Ahead of New York Fashion Week last September, WWD shortlisted Manonik as a brand to watch off the runway. There were a number of reasons for it — namely designer Yoshiyuki Minami’s seamless ability to weave pillars of sustainability, labor-intensive textile design and slow, considered production into a genderless, artful collection. His process relies heavily on the loom, where both intentional imperfections and spontaneous snags are not only commonplace, but a hallmark to Minami’s design m.o.
Last summer, the textile artist was experimenting with local and internationally sourced fibers such as hemp and silk-covered steel to create his own unique fabric swatches, simultaneously utilizing discarded threads with an eye toward zero waste production. To recall just how laborious a process Minami undertakes, fibers can take up to a year to become available, and once so, will require the designer about four months of nonstop weaving to craft a 12-piece collection.
His 2020 collection, which he debuted during Paris men’s market, has utilized almost all the swatches he was toying with (roughly seven). Not classified to any gender, pieces focus on tailoring, oversize fits and ease to wear despite their elaborate construction.
“I was thinking about what I was really interested in when I started making cloth,” Minami said during a preview. “It was embracing imperfections and the second thing was textures and using alternative fibers that are not commonly available. I think that’s the theme behind this collection.”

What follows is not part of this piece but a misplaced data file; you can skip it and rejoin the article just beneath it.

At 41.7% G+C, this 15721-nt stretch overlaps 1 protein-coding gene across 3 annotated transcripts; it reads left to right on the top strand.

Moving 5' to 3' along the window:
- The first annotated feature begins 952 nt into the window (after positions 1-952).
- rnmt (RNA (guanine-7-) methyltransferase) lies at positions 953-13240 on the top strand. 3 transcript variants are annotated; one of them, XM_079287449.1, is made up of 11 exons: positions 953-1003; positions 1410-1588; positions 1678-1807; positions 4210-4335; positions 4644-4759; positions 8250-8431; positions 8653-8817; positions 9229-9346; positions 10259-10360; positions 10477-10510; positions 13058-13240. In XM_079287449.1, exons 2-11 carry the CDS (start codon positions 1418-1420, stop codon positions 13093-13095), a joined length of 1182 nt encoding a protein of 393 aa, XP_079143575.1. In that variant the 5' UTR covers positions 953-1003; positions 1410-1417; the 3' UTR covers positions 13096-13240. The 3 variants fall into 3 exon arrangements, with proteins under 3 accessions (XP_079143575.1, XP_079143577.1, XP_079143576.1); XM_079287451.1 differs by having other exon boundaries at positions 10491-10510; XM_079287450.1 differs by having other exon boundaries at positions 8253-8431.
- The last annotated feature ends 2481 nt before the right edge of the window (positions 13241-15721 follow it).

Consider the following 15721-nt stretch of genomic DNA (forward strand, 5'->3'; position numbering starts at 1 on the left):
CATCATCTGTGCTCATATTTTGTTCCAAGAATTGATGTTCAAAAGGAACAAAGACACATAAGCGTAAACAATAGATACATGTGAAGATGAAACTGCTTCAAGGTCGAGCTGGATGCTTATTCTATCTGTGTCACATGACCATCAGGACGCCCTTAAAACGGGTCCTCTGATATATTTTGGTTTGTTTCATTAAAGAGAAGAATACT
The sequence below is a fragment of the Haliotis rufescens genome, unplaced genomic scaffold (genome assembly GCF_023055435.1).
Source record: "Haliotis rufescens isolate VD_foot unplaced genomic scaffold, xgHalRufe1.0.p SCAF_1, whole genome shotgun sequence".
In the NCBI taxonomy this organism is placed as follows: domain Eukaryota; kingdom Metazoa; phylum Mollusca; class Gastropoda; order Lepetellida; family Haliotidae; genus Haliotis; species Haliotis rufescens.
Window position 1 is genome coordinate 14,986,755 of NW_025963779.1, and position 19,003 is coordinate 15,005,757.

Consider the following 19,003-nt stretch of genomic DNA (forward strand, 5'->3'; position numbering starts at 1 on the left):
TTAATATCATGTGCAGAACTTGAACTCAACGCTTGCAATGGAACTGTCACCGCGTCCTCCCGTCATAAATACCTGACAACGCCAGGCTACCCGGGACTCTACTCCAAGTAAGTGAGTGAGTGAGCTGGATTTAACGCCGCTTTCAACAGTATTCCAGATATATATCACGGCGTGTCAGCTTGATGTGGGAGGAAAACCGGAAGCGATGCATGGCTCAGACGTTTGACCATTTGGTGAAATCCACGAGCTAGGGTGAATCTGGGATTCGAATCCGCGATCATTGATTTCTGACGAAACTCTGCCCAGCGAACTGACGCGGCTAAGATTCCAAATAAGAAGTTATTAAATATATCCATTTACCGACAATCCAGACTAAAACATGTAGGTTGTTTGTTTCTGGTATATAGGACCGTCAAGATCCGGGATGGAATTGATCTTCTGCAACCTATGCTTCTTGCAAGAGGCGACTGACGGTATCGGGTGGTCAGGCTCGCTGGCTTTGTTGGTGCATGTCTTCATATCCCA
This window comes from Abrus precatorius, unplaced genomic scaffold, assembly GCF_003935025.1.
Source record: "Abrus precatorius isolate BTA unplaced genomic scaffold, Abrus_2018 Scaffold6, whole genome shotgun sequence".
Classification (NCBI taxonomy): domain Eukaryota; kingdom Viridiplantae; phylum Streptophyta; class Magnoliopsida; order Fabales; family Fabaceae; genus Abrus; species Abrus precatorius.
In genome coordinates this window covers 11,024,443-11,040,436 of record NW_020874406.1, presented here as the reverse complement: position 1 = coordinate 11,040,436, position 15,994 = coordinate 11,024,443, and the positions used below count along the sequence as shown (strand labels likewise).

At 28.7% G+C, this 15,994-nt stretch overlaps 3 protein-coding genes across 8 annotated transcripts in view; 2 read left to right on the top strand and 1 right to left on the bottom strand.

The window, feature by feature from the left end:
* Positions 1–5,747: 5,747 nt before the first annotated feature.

Alternative, and unique, indeed. The aforementioned rough hemp was woven into a lightweight knit with elongated sleeves that will soften after each wash and when applied with heat, while the silk-covered steel was made into a cool semi-sheer double-layered shirt. The more experimental dressers will appreciate the various conceptual ways to wear the latter — as a sheer T with the tank hanging in the back, or alternatively with the T hanging in back. “Once you wash it you can mold it however you want,” Minami said of the fabric’s reaction to water. “Shrunken left as is, or stretched out for a looser fit.”
Outerwear proved to be a strong category and included a blazer made with washable Japanese washi paper, a salvaged bull denim jacket with thousands of hand-done French knots akin to an ostrich pattern, and a denim coat topped with nontoxic paint and personalized Japanese messaging, including one character representing being in the middle of a space, another meaning to go forward, and the designer’s personal motto, “Make reality.”
Rounding out a collection sitting at the intersection of sustainability, craft and casual-yet-refined design were pieces made with zero-waste patterning, including a drape-y merino jersey top with hand-cut holes, indigo denim jeans and baggy hand-woven hemp trousers.
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